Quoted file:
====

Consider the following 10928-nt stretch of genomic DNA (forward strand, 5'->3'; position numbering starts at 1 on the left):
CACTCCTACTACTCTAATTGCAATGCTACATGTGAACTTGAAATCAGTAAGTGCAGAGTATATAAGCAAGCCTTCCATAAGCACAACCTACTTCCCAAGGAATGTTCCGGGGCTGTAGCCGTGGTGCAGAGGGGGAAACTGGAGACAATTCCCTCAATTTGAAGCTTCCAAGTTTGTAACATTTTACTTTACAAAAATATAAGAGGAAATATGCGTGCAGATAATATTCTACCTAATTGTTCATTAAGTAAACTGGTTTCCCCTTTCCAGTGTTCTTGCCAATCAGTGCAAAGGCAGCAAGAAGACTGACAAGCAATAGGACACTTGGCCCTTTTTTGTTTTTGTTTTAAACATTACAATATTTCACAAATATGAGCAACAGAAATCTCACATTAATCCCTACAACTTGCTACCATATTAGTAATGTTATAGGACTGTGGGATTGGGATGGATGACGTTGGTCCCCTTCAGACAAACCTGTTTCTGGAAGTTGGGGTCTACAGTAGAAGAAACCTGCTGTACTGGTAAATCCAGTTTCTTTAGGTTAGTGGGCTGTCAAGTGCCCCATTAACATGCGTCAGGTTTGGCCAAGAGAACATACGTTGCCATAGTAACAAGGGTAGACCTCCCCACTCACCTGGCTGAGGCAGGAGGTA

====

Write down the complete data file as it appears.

Consider the following 10928-nt stretch of genomic DNA (forward strand, 5'->3'; position numbering starts at 1 on the left):
CACTCCTACTACTCTAATTGCAATGCTACATGTGAACTTGAAATCAGTAAGTGCAGAGTATATAAGCAAGCCTTCCATAAGCACAACCTACTTCCCAAGGAATGTTCCGGGGCTGTAGCCGTGGTGCAGAGGGGGAAACTGGAGACAATTCCCTCAATTTGAAGCTTCCAAGTTTGTAACATTTTACTTTACAAAAATATAAGAGGAAATATGCGTGCAGATAATATTCTACCTAATTGTTCATTAAGTAAACTGGTTTCCCCTTTCCAGTGTTCTTGCCAATCAGTGCAAAGGCAGCAAGAAGACTGACAAGCAATAGGACACTTGGCCCTTTTTTGTTTTTGTTTTAAACATTACAATATTTCACAAATATGAGCAACAGAAATCTCACATTAATCCCTACAACTTGCTACCATATTAGTAATGTTATAGGACTGTGGGATTGGGATGGATGACGTTGGTCCCCTTCAGACAAACCTGTTTCTGGAAGTTGGGGTCTACAGTAGAAGAAACCTGCTGTACTGGTAAATCCAGTTTCTTTAGGTTAGTGGGCTGTCAAGTGCCCCATTAACATGCGTCAGGTTTGGCCAAGAGAACATACGTTGCCATAGTAACAAGGGTAGACCTCCCCACTCACCTGGCTGAGGCAGGAGGTA